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SOCKET(2)							     SOCKET(2)

NAME    [Toc]    [Back]

     socket - create an	endpoint for communication

C SYNOPSIS    [Toc]    [Back]

     #include <sys/types.h>
     #include <sys/socket.h>

     int socket(int domain, int	type, int protocol);

DESCRIPTION    [Toc]    [Back]

     Socket creates an endpoint	for communication and returns a	descriptor.

     The domain	parameter specifies a communications domain within which
     communication will	take place; this selects the protocol family which
     should be used.  The protocol family generally is the same	as the address
     family for	the addresses supplied in later	operations on the socket.
     These families are	defined	in the include file <sys/socket.h>.  The
     currently understood formats are:

	  PF_INET     (DARPA Internet protocols)
	  PF_RAW      (Link-level protocols)
	  PF_UNIX     (4.3BSD UNIX internal protocols)
     The formats PF_NS (Xerox Network Systems protocols) and PF_IMPLINK	(IMP
     link layer) are not implemented.

     The socket	has the	indicated type,	which specifies	the semantics of
     communication.  Currently implemented types are:


     A SOCK_STREAM type	provides sequenced, reliable, two-way connection based
     byte streams.  An out-of-band data	transmission mechanism may be
     supported.	 A SOCK_DGRAM socket supports datagrams	(connectionless,
     unreliable	messages of a fixed (typically small) maximum length).
     SOCK_RAW sockets, which are available only	to the super-user, provide
     access to internal	network	protocols and interfaces.  The types
     SOCK_SEQPACKET and	SOCK_RDM are currently unimplemented.

     The protocol specifies a particular protocol to be	used with the socket.
     Normally only a single protocol exists to support a particular socket
     type within a given protocol family.  However, it is possible that	many
     protocols may exist, in which case	a particular protocol must be
     specified in this manner.	The protocol number to use is particular to
     the "communication	domain"	in which communication is to take place; see

     Sockets of	type SOCK_STREAM are full-duplex byte streams, similar to
     pipes.  A stream socket must be in	a connected state before any data may
     be	sent or	received on it.	 A connection to another socket	is created
     with a connect(2) call.  Once connected, data may be transferred using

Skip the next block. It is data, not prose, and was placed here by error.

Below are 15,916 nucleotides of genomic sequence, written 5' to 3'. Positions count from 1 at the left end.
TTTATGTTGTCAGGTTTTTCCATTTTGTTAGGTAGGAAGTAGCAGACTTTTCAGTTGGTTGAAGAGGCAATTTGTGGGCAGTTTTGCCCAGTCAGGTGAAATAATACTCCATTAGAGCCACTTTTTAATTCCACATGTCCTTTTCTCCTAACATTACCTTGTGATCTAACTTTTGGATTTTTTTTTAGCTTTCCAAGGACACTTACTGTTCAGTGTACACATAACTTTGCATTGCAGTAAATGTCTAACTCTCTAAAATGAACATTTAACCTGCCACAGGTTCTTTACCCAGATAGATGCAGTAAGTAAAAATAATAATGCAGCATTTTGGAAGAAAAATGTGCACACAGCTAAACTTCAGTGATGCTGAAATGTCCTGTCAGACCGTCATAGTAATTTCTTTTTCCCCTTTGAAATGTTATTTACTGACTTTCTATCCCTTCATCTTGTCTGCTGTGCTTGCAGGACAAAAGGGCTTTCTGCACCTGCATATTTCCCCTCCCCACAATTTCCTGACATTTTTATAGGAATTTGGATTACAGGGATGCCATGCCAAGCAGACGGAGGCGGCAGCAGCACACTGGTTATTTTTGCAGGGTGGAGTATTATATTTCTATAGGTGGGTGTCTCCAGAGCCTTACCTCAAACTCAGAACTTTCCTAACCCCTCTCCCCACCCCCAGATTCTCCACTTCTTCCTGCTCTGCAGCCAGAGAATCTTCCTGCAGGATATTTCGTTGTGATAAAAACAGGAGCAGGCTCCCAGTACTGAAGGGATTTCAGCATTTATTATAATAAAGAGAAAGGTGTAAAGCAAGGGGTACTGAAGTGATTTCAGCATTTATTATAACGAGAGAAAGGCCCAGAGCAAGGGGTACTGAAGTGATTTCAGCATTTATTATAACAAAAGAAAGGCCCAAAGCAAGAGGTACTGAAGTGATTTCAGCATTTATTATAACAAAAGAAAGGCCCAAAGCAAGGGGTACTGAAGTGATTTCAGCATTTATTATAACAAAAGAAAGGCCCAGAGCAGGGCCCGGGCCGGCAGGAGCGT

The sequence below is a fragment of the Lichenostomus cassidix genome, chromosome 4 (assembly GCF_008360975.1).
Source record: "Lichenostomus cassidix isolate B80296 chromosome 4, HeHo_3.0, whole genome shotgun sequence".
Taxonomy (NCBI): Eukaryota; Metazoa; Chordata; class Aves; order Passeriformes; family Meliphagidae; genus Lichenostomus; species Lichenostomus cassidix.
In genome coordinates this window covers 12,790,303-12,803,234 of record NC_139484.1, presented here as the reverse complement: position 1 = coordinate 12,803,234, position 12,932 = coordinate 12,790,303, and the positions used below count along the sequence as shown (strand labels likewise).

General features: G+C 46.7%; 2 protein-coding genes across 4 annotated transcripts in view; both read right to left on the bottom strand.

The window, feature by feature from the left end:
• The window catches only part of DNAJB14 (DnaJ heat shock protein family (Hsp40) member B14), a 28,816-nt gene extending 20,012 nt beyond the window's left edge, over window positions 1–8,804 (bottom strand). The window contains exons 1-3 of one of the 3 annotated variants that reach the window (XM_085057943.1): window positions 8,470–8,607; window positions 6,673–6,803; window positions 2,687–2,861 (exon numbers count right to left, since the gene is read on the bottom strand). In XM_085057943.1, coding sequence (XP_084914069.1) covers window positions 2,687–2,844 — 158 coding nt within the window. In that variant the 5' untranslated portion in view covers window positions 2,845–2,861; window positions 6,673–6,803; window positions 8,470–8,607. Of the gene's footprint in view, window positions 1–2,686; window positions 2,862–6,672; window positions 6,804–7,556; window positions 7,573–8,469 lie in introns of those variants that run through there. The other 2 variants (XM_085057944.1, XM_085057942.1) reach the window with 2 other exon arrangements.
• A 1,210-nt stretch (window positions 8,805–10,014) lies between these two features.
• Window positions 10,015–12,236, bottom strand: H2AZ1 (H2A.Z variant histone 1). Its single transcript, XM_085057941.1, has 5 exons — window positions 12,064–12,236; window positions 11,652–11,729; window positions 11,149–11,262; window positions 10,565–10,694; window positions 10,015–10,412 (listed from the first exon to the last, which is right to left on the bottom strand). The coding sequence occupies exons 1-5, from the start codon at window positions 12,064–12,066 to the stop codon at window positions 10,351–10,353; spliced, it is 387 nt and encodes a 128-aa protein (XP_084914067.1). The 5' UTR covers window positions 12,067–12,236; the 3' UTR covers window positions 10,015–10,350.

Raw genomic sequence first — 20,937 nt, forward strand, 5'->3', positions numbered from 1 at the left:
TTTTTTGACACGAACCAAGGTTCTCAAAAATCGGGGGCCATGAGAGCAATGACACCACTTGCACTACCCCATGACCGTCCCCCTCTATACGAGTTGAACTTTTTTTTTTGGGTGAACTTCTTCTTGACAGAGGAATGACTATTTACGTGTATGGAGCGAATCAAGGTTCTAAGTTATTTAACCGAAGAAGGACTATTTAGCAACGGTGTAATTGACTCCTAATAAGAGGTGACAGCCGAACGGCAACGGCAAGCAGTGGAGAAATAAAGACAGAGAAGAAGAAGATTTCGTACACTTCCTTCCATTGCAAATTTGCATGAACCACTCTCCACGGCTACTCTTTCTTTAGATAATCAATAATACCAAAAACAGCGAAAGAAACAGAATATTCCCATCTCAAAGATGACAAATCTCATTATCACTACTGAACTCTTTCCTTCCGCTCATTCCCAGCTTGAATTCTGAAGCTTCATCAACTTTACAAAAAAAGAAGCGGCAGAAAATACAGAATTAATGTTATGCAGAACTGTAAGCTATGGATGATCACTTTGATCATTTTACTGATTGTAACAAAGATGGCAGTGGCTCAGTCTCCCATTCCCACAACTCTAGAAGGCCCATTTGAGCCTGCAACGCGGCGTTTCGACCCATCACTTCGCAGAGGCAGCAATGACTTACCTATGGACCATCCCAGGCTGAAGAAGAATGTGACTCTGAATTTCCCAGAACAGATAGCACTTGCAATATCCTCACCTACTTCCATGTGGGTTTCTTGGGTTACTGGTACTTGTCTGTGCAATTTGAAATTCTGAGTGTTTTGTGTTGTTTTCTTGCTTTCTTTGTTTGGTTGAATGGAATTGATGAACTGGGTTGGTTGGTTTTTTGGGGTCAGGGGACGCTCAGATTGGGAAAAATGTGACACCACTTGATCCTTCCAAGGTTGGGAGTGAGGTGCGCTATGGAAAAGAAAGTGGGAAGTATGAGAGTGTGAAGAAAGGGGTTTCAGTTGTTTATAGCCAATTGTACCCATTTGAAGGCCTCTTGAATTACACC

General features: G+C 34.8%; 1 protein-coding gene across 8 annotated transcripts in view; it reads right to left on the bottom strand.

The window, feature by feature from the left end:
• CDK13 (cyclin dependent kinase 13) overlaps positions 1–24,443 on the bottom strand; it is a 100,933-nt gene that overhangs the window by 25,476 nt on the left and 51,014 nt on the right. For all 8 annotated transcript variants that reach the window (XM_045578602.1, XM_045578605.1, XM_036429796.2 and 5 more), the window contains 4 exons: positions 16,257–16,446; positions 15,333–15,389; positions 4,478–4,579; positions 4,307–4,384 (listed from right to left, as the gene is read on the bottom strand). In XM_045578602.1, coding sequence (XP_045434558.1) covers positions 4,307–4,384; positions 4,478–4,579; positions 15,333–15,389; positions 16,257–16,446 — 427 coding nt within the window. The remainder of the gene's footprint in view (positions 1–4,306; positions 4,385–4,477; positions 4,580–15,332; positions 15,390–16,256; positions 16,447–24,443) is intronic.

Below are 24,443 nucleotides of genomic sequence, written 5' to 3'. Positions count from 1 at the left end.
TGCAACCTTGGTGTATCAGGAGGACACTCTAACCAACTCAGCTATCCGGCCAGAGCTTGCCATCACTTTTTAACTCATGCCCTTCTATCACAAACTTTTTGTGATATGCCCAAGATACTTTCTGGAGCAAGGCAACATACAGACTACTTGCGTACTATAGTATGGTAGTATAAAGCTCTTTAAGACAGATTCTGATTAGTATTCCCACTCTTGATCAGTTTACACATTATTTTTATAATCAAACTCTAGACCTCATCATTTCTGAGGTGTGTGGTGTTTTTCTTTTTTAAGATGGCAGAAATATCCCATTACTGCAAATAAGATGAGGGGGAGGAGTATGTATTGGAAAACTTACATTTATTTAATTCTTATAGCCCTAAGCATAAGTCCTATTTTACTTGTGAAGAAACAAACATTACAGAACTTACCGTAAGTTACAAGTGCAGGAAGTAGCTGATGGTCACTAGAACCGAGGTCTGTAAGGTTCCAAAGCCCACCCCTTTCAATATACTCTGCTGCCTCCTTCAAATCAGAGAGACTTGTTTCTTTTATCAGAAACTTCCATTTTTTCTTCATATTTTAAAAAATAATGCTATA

Page 1

SOCKET(2)							     SOCKET(2)

 and recv(2)
     calls. Note that for the read and recv-style calls, the number of bytes
     actually read may be less than the	number requested.  When	a session has
     been completed a close(2) may be performed.  Out-of-band data may also be
     transmitted as described in send(2) and received as described in recv(2).

     The communications	protocols used to implement a SOCK_STREAM insure that
     data is not lost or duplicated.  If a piece of data for which the peer
     protocol has buffer space cannot be successfully transmitted within a
     reasonable	length of time,	then the connection is considered broken and
     calls will	indicate an error with -1 returns and with ETIMEDOUT as	the
     specific code in the global variable errno.  The protocols	optionally
     keep sockets "warm" by forcing transmissions roughly every	minute in the
     absence of	other activity.	 An error is then indicated if no response can
     be	elicited on an otherwise idle connection for a extended	period (e.g. 5
     minutes).	A SIGPIPE signal is raised if a	process	sends on a broken
     stream; this causes naive processes, which	do not handle the signal, to

     SOCK_DGRAM	and SOCK_RAW sockets allow sending of datagrams	to
     correspondents named in send(2) calls.  Datagrams are generally received
     with recvfrom(2), which returns the next datagram with its	return

     An	fcntl(2) call can be used to specify a process group to	receive	a
     SIGURG signal when	the out-of-band	data arrives.  The FIONBIO i/o control
     (see ioctl(2)) or the FNDELAY fcntl (see fcntl(2))	enable non-blocking
     I/O and asynchronous notification of I/O events via SIGIO.

     The operation of sockets is controlled by socket level options.  These
     options are defined in the	file <sys/socket.h>.  setsockopt(2) and
     getsockopt(2) are used to set and get options, respectively.

RETURN VALUE    [Toc]    [Back]

     A -1 is returned if an error occurs, otherwise the	return value is	a
     descriptor	referencing the	socket.

ERRORS    [Toc]    [Back]

     The socket	call fails if:

     [EPROTONOSUPPORT]	      The protocol type	or the specified protocol is
			      not supported within this	domain.

     [EMFILE]		      The per-process descriptor table is full.

     [ENFILE]		      The system file table is full.

     [EACCES]		      Permission to create a socket of the specified
			      type and/or protocol is denied.

									Page 2

SOCKET(2)							     SOCKET(2)

     [ENOBUFS]		      Insufficient buffer space	is available.  The
			      socket cannot be created until sufficient
			      resources	are freed.

SEE ALSO    [Toc]    [Back]

     accept(2),	bind(2), connect(2), fcntl(2), getsockname(2), getsockopt(2),
     ioctl(2), listen(2), read(2), recv(2), select(2), send(2),	socketpair(2),
     write(2), inet(7F), raw(7F), unix(7F)

NOTE    [Toc]    [Back]

     ABI-compliant versions of the above calls can be obtained from

									PPPPaaaaggggeeee 3333
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